Chromosomal changes traveling with ETV6-NTRK3 in secretory carcinoma of the salivary glands

Gregor Krings led a multi-center group from the University of California, San Francisco, to compare histology and genetics of nine secretory carcinomas of the breast with six MASC salivary gland tumors. This post looks at salivary gland secretory carcinoma chromosome changes in the Krings study that were not observed in breast secretory carcinomas.

Diagram showing genomic alterations in various patients with their sex and age.

A summary of genomic alterations traveling with the ETV6-NTRK3 gene fusion.

Gain of chromosome 20, loss of chromosome 18

These changes were only seen in the MASC1 case and do not seem to constitute a trend.  Chromosome 16 gain does seem to be a trend in this limited data set and has been covered on another post. Only one gene on chromosome 18 is associated with salivary gland cancer, MIB1. There are no obvious links between chromosome 20 changes and salivary cancer on PubMed and Cancer Index.

 Chromosome 12 and 15 bookkeeping

MASC2 is unusual in that it came from a 59 year old male. There were gains in the  chromosome 12 (distal) and 15 (proximal). The ETV6-NTRK3 fusion chromosome is duplicated. The authors claim SC (of the breast) like nuclear features.

Two genes on chromosome 15 involved in a complex fusion with ETV6

MASC4 is particularly interesting in that it involves a complex fusion with ETV6-HERC2-NTRK3. HERC2 and NTRK3 are located on opposite ends of the long (q arm) of chromosome 15. Krings and coworkers commented on the resemblance of MASC4 to SC2, a tumor in which the interstitial region of 15q has been deleted.

Location of HERC2 and NTRK3 on opposite ends of the long (q arm) of chromosome 15 as shown by Ensembl.

supplement to Krings 2017 Figure 1m

Both HERC2 and NTRK3 reside on the anti-sense strand. It wasn’t clear how much of the HERC2 gene product, if any, makes its way into the TEL-TRKC fusion protein. For these two genes to become fused, a large portion of  the interstitial part of 15q must be removed.  Krings only reported deletion of the proximal region of 15q.

A third complex ETV6-NTRK3 fusion involves a commonly deleted region of Chromosome 3

MASC5 is another complex fusion, this time with WDR53. The WDR53 gene is located on the very distal q arm of chromosome 3, 3q29 to be somewhat exact. This region is so much prone to deletion, there is a 3q29 deletion syndrome. No chromosome losses were reported in this tumor. Other interesting genes in the neighborhood include MUC4,  TNK2 (ACK1), and PAK2 ( p21 activated protein kinase).

One really has to ask how much of the pathology, if any,  in MASC5 is due to the ETV6-WDR53-NTRK3 gene fusion.   This fusion was detected by RNA sequencing but not DNA sequencing. RNA sequencing revealed the same fusion junctions in the other secretory carcinomas of the Krings study.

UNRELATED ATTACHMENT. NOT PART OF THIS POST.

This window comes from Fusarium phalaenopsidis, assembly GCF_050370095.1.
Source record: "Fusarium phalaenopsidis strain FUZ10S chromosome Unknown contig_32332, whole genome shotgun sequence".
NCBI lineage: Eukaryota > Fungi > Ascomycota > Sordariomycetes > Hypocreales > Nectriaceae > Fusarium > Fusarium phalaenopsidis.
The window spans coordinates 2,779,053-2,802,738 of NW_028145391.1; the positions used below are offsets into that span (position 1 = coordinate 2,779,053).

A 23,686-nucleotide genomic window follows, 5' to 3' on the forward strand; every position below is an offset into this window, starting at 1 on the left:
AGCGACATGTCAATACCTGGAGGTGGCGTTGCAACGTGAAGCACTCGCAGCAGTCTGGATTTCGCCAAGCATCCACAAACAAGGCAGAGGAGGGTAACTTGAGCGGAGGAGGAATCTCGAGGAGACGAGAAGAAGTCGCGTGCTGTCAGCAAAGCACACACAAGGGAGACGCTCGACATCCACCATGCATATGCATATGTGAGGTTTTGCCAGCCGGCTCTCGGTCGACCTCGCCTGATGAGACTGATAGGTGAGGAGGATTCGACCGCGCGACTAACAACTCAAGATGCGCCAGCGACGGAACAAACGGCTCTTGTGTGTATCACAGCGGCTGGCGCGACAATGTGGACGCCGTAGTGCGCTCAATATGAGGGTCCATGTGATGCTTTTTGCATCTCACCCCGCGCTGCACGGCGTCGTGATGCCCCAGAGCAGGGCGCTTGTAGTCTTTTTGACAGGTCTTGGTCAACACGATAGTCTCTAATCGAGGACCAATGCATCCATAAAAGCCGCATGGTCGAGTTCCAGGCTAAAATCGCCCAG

Ensembl location of WDR53 gene on the very distal q arm of chromosome 3. This region is very much prone to deletion and is called a 3q29 deletion syndrome.

Note that MUC4 is one of the IHC markers and is highly expressed in MASC5

A gain in chromsome 7, home of two IHC markers

On a companion IHC page we discussed use of EGFR and PIP/GCDFP-15 as markers. Chromosome 7 was only duplicated in MASC4. PIP IHC was not positive in any of the MASC tumors. Ironically, the other MASC tumors tended to have higher expression of EGFR.

Ensembl location of EGFR and PIP/GCDFP-15 which are used as markers on Chromosome 7.

These results question whether chromosome gain and loss data is really that useful. The information in databases like Cancer Index is more extensive for breast cancers than salivary gland cancers.

Testing for TRK

Two points may be gleaned from chromosomal data presented in this post.

  1. Some chromosomal gains and deletions were observed to be traveling with the ETV6-NTRK3 gene fusion in salivary gland secretory carcinoma.
  2. The database of chromosome gains and deletions associated with salivary gland cancers is not as extensive as that for cancers of the breast.

As part of the Trailblaze® molecular diagnostics program, Ignyta is now offering Trailblaze Pharos, a suite of molecular diagnostic assays and services, including proprietary companion diagnostic tests, to accompany its molecularly targeted oncology programs.

Trailblaze Pharos is a multiplex assay for identifying actionable fusions in NTRK1NTRK2NTRK3ROS1, and ALK genes, resulting in solid tumors that can be treated with entrectinib, to support testing for the STARTRK-2 clinical trial.

Reference

Krings G, Joseph NM, Bean GR, Solomon D, Onodera C, Talevich E1, Yeh I, Grenert JP, Hosfield E, Crawford ED, Jordan RC, van Zante A, Zaloudek C, Shin SJ, Chen YY. (2017) Genomic profiling of breast secretory carcinomas reveals distinct genetics from other breast cancers and similarity to mammary analog secretory carcinomas. PubMed